A growing number of haulage companies are shipping fresh produce using unaccompanied trailers because it is simpler and more cost-effective during the pandemic, Brittany Ferries has revealed.
Ferry companies have reported reduced freight volumes in January as a consequence of Brexit fears and stockpiling by companies. However, while volumes are low, Brittany Ferries says the proportion of unaccompanied units is already much higher than in previous years.
“Things like negative Covid tests for drivers are certainly helping drive the trend for unaccompanied loads,” said Brittany Ferries freight director Simon Wagstaff. “However, there are other financial benefits in going driverless.
“We know of one large haulage operation in Ireland, for example, that has organised reciprocal arrangements with another in Spain, dropping off and picking up trailers for each other. That’s a cost-effective way of doing business.”
The French shipping firm added that demand for its services are rising, predicting that more logistics firms will look to avoid congestion in Calais by crossing the Channel from Brittany in the coming months.
Galicia is Brittany Ferries’ newest Ro-Pax (roll-on/roll-off passenger) vessel, operating between Santander in Spain and Portsmouth. Since sailings began in early December 2020, around 40 per cent of Galicia’s freight has been unaccompanied trailers.
Further evidence comes from the workhorse of the Brittany Ferries fleet, Pelican. This freight-only ship has been operating since 2016, connecting Bilbao with Poole.
Hauliers 'avoiding UK land bridge'
Brittany Ferries also reported that in Caen, which connects with Portsmouth and is the shipping company's busiest route for freight traffic, there has been a significant drop in the number of trucks being sent for phytosanitary checks.
In the first two weeks of January about 11 per cent of loads were being sent to the SIVEP (Service of Veterinary and Phytosanitary Inspections) for checks, but by the end of the month, this had dropped to around six per cent.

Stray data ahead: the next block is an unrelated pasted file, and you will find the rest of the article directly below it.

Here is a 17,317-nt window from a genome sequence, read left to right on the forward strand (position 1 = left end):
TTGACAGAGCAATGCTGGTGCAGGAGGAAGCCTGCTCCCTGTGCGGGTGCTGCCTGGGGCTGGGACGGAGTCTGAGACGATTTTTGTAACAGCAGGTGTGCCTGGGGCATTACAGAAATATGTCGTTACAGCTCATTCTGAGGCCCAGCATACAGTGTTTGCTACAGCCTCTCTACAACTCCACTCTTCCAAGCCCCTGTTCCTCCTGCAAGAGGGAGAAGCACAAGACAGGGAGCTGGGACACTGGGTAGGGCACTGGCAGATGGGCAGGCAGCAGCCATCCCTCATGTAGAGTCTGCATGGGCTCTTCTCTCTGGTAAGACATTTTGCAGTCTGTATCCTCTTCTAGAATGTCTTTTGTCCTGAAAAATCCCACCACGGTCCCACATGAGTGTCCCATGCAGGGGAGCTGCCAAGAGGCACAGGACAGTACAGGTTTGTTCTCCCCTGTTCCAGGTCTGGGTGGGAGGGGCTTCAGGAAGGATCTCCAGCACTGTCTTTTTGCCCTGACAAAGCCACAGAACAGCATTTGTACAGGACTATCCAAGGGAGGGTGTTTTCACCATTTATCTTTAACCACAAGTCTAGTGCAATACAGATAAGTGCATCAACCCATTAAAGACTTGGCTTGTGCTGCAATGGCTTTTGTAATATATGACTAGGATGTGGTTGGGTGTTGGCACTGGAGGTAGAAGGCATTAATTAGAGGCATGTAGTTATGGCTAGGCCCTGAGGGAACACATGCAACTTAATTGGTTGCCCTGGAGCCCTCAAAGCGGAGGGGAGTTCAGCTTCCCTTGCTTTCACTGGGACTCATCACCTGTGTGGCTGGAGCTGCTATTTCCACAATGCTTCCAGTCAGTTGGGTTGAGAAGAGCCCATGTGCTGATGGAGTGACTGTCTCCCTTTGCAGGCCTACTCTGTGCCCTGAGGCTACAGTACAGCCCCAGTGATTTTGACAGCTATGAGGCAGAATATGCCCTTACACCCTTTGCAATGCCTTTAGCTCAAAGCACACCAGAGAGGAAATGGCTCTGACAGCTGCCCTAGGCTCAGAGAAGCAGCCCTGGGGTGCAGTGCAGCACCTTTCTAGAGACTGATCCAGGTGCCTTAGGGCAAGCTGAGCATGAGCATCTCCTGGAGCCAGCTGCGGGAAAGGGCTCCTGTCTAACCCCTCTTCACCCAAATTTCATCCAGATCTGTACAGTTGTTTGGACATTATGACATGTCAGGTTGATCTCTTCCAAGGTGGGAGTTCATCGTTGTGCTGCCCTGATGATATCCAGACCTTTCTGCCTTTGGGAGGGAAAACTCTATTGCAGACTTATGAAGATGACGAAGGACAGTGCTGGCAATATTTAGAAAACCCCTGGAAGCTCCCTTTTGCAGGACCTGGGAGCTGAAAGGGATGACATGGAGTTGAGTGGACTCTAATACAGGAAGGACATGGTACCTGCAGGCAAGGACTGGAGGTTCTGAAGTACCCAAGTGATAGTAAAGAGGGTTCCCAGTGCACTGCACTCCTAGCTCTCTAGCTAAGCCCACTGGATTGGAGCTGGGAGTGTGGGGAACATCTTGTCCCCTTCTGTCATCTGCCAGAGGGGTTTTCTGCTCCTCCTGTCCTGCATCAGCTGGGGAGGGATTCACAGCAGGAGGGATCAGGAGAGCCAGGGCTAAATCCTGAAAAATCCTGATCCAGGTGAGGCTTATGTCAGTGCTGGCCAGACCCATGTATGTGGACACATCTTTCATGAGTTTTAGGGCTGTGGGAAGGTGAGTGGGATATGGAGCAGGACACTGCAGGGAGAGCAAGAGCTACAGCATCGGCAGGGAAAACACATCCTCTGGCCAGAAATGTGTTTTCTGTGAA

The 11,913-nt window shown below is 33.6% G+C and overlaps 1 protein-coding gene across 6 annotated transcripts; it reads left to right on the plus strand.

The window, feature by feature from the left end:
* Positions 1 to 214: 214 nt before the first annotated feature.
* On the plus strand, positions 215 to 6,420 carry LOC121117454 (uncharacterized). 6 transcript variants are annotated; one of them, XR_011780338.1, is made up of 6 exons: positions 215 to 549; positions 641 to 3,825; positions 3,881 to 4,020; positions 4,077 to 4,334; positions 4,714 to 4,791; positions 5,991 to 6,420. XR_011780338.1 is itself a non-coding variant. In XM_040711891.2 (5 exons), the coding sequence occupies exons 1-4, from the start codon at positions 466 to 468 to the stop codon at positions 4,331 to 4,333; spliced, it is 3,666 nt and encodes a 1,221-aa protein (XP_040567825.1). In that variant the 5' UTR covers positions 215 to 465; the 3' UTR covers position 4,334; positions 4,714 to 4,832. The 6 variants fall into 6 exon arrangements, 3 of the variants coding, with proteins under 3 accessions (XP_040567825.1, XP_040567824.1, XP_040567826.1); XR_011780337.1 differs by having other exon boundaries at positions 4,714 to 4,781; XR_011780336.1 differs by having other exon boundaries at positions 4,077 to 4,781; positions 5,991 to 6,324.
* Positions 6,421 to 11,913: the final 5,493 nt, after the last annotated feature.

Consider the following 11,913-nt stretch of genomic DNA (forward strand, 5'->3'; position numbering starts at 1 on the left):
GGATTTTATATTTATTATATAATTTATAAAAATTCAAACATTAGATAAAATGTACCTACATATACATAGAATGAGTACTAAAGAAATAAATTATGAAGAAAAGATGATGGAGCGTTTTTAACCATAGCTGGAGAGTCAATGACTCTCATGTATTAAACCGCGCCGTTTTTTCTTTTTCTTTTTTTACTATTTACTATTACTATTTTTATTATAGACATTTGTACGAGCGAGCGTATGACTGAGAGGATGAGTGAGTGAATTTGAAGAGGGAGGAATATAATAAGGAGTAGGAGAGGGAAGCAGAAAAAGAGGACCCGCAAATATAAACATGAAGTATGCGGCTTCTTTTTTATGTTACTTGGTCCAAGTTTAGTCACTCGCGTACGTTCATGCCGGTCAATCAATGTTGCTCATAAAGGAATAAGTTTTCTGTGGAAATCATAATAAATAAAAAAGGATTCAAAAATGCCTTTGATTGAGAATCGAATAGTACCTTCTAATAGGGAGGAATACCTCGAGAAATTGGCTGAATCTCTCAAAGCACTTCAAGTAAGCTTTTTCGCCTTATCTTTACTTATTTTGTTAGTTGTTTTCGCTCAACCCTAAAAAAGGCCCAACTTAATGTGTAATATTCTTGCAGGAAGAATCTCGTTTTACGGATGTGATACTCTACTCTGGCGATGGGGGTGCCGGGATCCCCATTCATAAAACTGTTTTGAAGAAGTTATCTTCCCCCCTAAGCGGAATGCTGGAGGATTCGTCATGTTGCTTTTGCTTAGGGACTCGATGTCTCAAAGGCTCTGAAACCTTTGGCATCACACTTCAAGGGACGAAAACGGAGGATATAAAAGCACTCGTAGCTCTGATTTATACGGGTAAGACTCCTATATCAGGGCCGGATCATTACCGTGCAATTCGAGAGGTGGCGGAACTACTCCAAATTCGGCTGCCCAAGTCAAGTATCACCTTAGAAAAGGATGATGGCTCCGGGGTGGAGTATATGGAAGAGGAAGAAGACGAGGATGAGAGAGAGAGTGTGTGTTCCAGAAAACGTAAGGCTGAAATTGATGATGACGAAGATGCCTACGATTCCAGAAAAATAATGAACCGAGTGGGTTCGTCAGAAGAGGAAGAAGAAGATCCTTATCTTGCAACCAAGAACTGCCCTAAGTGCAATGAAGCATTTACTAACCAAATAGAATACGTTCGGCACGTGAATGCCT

The reason, the company thinks, is that a lot of those loads were coming from Ireland, through the UK land bridge, and onto Caen, through Portsmouth.
That was in the first couple of weeks of the year. But now, they are being sent EU-EU (Ireland-France) through routes like Rosslare-Cherbourg because they aren’t subject to a SIVEP check on arrival in France. So that would account for the drop-off in SIVEP visits in Caen, Brittany Ferries believes.
Ready for 2021
Wagstaff added that he thinks Brittany ferries is well placed to navigate the changes brought about by the pandemic and Brexit. The flexibility of its fleet, “combined with our ability to accommodate unaccompanied loads throughout our extensive route network”, makes Brittany Ferries “an attractive prospect for the year ahead”, he said
“We are pleased too that freight is flowing well through our ports, without the queues that some forecast at the start of the year.”
Brittany Ferries opened a sea route connecting Ireland with Spain for the first time in 2018, predominantly for freight traffic.
More recently, the business has brought forward the opening of a Rosslare-Cherbourg connection, with Irish, French and Spanish hauliers seeking an alternative to the UK ‘land bridge’, with the cost, time and administrative burden this now brings.
Plans are in progress to open further freight routes, connecting Roscoff and St Malo in Brittany, with Ireland. The aim is to finalise schedules as soon as possible and to start operations in early February using Ro-Pax vessel Armorique.
In a normal non-Covid year Brittany Ferries carries around 210,000 freight units. Its 12 ships serve Caen, Cherbourg, Le Havre, Saint-Malo and Roscoff in France; Portsmouth, Poole and Plymouth in the UK; Santander and Bilbao in Spain; and Cork and Rosslare in Ireland.